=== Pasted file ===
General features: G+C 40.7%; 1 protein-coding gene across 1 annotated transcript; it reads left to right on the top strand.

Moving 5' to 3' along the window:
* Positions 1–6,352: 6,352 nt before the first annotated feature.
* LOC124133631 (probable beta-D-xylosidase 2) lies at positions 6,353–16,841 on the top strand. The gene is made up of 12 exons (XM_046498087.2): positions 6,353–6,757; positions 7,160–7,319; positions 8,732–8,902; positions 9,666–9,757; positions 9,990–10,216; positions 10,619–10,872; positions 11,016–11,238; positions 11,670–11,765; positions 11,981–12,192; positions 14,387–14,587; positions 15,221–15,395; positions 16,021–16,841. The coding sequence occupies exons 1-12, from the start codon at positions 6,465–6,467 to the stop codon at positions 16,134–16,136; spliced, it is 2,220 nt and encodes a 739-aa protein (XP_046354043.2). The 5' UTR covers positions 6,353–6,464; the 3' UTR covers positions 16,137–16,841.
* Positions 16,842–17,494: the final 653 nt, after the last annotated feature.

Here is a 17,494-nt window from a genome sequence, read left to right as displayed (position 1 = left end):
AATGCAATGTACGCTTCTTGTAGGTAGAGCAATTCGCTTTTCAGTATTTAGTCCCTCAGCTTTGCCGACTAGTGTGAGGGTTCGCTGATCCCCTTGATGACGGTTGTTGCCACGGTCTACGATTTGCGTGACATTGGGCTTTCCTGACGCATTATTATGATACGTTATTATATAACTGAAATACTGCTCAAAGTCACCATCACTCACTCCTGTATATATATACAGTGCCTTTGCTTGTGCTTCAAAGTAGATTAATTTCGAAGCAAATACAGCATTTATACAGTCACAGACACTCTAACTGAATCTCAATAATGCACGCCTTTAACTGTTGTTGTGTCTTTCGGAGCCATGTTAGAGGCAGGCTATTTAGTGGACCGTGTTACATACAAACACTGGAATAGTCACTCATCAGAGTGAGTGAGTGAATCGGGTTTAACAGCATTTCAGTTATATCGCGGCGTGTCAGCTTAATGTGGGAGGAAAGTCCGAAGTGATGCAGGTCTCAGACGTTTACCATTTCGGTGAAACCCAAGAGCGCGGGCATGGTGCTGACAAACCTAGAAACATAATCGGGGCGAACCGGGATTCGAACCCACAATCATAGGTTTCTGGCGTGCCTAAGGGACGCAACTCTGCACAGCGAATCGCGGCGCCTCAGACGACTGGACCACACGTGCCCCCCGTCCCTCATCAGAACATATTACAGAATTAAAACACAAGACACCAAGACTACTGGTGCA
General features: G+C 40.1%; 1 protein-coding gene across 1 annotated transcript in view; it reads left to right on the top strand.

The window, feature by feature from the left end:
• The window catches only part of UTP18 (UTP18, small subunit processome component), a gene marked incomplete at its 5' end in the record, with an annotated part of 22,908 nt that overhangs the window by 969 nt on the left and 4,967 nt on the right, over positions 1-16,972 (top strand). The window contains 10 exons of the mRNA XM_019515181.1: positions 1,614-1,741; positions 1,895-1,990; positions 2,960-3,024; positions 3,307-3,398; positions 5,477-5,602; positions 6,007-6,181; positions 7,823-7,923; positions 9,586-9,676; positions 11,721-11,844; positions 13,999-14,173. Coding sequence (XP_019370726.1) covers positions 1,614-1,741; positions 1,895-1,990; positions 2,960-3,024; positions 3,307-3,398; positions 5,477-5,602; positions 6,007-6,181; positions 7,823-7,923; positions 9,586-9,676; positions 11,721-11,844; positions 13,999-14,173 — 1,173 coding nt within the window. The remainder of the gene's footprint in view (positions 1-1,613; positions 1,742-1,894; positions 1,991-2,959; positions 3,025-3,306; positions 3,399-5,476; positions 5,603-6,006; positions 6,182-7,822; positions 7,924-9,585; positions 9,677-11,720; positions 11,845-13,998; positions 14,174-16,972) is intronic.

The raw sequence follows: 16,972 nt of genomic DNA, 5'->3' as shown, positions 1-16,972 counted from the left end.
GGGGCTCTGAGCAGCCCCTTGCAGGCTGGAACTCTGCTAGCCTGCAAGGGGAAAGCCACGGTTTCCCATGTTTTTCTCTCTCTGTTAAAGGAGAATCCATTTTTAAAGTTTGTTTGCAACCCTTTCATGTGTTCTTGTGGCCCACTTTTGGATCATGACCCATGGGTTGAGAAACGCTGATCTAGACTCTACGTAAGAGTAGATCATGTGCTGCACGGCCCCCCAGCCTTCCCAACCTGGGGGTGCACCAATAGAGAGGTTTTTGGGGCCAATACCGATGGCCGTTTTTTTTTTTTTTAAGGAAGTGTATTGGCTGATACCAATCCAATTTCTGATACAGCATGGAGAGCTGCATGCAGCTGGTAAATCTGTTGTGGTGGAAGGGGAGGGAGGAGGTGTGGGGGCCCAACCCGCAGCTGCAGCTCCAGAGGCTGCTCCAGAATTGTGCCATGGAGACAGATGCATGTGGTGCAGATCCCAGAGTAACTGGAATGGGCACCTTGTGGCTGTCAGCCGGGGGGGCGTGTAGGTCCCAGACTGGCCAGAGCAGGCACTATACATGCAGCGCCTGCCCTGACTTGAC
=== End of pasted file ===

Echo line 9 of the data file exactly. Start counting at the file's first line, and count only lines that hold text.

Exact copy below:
The window, feature by feature from the left end: